Don’t just live for the weekend—live for today!

Don’t just live for the weekend—live for today!

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One Thursday I heard a disc jockey on a radio station exclaiming that it was almost Friday, almost the weekend. It got me thinking about how we give Monday a bad rap. I suppose this is because it is the day most people return to work. Monday signifies the beginning of a long week of hard work. The countdown begins.

We even have songs about this such as Loverboy’s song with the lyric, “Everybody’s working for the weekend”. I know I look forward to Saturday which is a break in the normal routine. Each of us is looking forward to something.

Different work schedules bring different days off so Saturday and Sunday may not be your weekend. Yet whatever the day or days off are, we anticipate that day off from work so we can spend time with family and friends or tackle some other project at home.

How might our lives change if we adapted different attitudes and rejoiced in the day given? Today won’t come again. We have unique opportunities each day despite that we may feel it is another mundane, routine kind of day. We could impact someone in a profound way just by caring. Imagine how happy we would be if we were always excited for today and looking forward to tomorrow with pleasure.

Humans were created to work. It isn’t a punishment. It’s a gift. If someone cannot work for some reason, say an injury or disability, the person may become depressed because most people seek to be useful, to contribute something. A full day’s work, accomplishing tasks, makes people feel fulfilled and happy if they enjoy their work. When my boys had summer labor jobs, the ones who remembered the rewards of the paycheck paying for school and making the best of a job they found boring were happier than the ones who only looked at what they disliked. Everybody needs an attitude adjustment or a reminder of what to be grateful for at times.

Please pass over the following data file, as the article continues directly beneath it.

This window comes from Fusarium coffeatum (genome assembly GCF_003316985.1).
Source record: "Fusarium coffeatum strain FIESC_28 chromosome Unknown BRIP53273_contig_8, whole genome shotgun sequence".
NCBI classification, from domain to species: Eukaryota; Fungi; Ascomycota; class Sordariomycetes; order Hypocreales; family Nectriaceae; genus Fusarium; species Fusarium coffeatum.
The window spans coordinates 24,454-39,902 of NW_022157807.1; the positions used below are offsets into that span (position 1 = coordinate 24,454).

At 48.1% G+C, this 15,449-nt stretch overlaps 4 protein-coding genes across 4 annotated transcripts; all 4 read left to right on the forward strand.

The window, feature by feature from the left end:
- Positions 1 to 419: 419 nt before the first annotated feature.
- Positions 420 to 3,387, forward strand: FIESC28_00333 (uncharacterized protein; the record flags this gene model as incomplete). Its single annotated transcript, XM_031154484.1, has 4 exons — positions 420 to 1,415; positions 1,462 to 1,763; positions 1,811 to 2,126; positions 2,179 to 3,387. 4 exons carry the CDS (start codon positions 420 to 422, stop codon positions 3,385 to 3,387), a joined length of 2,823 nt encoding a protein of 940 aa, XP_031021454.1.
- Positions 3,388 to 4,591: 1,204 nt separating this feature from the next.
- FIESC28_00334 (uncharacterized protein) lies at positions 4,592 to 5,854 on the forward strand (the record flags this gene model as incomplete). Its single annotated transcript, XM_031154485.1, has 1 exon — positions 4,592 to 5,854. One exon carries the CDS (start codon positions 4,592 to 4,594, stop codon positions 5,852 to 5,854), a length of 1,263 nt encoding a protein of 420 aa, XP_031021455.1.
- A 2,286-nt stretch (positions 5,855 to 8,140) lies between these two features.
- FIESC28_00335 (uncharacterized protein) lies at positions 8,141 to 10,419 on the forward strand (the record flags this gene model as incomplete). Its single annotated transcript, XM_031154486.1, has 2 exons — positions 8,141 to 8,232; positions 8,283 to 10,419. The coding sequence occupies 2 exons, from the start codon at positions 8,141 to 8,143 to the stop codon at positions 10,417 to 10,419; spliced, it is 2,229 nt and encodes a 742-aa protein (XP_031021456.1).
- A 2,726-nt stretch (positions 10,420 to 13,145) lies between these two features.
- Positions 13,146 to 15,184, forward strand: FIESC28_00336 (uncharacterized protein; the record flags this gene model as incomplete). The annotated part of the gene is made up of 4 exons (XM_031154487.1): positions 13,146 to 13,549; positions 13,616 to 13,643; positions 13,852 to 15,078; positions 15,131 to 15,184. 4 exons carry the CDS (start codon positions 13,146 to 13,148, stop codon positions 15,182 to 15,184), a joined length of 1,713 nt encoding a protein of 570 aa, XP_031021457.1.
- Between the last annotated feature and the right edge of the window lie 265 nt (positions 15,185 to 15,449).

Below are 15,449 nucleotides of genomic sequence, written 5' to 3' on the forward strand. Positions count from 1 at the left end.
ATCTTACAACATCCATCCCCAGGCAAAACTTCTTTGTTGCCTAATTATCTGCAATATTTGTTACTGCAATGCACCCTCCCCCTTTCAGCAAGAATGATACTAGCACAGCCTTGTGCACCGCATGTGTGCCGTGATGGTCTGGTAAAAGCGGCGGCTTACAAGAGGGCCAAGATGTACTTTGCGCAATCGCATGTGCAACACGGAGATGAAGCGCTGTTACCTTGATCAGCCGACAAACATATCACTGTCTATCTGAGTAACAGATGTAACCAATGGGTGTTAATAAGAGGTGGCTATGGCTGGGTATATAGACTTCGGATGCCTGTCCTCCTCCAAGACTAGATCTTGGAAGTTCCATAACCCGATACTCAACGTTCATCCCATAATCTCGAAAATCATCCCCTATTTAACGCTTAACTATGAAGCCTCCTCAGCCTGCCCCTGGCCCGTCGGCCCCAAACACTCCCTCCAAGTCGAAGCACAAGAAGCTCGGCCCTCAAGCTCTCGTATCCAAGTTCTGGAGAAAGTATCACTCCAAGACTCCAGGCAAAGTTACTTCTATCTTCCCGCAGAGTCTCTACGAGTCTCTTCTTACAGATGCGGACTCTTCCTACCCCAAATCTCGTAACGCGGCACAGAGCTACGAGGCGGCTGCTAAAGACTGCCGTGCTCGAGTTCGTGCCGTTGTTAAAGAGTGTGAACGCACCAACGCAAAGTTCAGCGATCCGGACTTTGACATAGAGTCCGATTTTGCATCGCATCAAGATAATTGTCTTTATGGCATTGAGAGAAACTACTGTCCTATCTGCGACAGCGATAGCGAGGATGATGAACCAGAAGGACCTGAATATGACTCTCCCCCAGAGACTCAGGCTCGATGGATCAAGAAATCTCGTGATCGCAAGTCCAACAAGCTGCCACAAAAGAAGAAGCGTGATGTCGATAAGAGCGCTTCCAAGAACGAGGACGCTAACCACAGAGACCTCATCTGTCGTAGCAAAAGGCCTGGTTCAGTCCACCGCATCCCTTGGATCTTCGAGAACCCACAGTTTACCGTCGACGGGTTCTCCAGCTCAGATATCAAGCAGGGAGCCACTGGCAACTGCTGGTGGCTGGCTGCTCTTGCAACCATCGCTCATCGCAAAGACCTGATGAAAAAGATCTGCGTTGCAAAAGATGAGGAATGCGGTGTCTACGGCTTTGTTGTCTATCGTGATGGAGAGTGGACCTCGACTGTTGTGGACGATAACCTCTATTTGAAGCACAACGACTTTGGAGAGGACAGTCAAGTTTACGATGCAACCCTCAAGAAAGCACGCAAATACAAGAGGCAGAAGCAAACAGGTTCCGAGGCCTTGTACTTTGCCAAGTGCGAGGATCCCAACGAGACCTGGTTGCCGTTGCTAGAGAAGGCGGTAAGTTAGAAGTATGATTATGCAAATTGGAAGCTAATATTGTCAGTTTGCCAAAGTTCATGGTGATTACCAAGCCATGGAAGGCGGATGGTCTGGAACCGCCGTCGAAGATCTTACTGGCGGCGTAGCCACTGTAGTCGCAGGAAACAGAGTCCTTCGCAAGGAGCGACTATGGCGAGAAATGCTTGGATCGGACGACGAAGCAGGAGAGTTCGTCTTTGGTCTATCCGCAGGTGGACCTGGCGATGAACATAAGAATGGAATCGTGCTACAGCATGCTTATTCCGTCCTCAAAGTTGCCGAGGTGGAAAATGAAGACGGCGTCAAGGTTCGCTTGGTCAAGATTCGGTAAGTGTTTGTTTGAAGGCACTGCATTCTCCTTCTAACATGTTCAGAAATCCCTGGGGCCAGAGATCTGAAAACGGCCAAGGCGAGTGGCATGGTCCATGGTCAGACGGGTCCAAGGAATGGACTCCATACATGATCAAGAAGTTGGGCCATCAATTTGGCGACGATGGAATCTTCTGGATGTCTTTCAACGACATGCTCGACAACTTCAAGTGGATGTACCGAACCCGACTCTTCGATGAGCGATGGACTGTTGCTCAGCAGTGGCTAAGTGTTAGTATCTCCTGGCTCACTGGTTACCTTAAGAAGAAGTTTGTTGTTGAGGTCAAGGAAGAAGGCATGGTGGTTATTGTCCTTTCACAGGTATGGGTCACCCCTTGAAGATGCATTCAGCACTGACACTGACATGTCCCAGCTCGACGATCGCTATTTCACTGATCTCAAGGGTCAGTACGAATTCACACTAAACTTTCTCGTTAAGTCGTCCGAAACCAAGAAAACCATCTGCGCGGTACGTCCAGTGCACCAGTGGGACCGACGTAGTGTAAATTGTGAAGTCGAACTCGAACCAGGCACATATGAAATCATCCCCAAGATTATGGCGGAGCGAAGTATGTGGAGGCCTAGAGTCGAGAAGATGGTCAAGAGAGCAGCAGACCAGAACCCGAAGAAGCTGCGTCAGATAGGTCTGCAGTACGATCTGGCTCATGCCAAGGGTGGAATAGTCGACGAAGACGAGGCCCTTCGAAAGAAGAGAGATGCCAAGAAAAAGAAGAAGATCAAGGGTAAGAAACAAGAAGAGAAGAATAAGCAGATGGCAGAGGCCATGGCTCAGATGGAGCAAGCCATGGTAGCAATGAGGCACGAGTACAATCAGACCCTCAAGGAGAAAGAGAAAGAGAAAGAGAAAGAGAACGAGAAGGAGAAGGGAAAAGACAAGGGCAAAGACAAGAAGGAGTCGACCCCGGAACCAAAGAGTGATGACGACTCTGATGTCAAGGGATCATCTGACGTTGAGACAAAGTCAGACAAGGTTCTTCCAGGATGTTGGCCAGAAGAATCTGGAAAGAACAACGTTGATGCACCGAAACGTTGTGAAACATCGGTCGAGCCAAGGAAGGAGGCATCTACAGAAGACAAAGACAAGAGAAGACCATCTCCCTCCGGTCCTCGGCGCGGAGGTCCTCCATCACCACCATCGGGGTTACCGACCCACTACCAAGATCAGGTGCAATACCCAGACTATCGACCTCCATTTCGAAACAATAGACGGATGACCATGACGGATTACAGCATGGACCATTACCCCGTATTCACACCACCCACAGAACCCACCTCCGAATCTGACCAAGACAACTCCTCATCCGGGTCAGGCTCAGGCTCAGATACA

I remember the times when my husband was laid off. When you don’t have that job, you miss it. When I went from working to staying home, I had an adjustment period. I didn’t look at my work at home the same as my work outside the home, though both are valuable. It was my need to feel that I was making a valuable contribution that seemed threatened. Homemakers and stay-at-home moms are working hard serving their families. Everyone looks forward to days off because we all need those days of rest. Of course, now many people expect two days of rest when some only get one, which has a historical precedent: six days we work, but on the seventh, we rest.

Perhaps this is why I advise young people to choose their careers based on what they love to do so that work will be a joy and satisfaction, something to jump out of bed for.

Every day is a gift. I want to embrace each day with peace and happiness. We should make the most of each blessed day because we aren’t promised tomorrow. What can I do today to make a difference? Let us give our best in everything we do. Don’t waste the week on regrets and thinking you can only enjoy yourself on the weekend. Enjoy your work! Enjoy today!

6 Replies to “Don’t just live for the weekend—live for today!”

  1. Yes, weekends are filled with happy things like going to church, eating out, and spending time with family. They are special days. However, today is a mundane, routine kind of day for me, and I am happy to see it come. That means I get to sit down and read. All day if I want to. Thanks for reminding us to appreciate every day.

  2. Such a great reminder, Michelle. I do struggle with ‘working for the weekend’ lately. You’ve inspired me to look at a normal Thursday differently! Thanks!

  3. A special reminder to enjoy each day. Even visiting the pain doctor this morning( for my hurt back), I was able to enjoy the smiles of the nurses and doctors. Live for today, give smiles and show God’s love. 🙂

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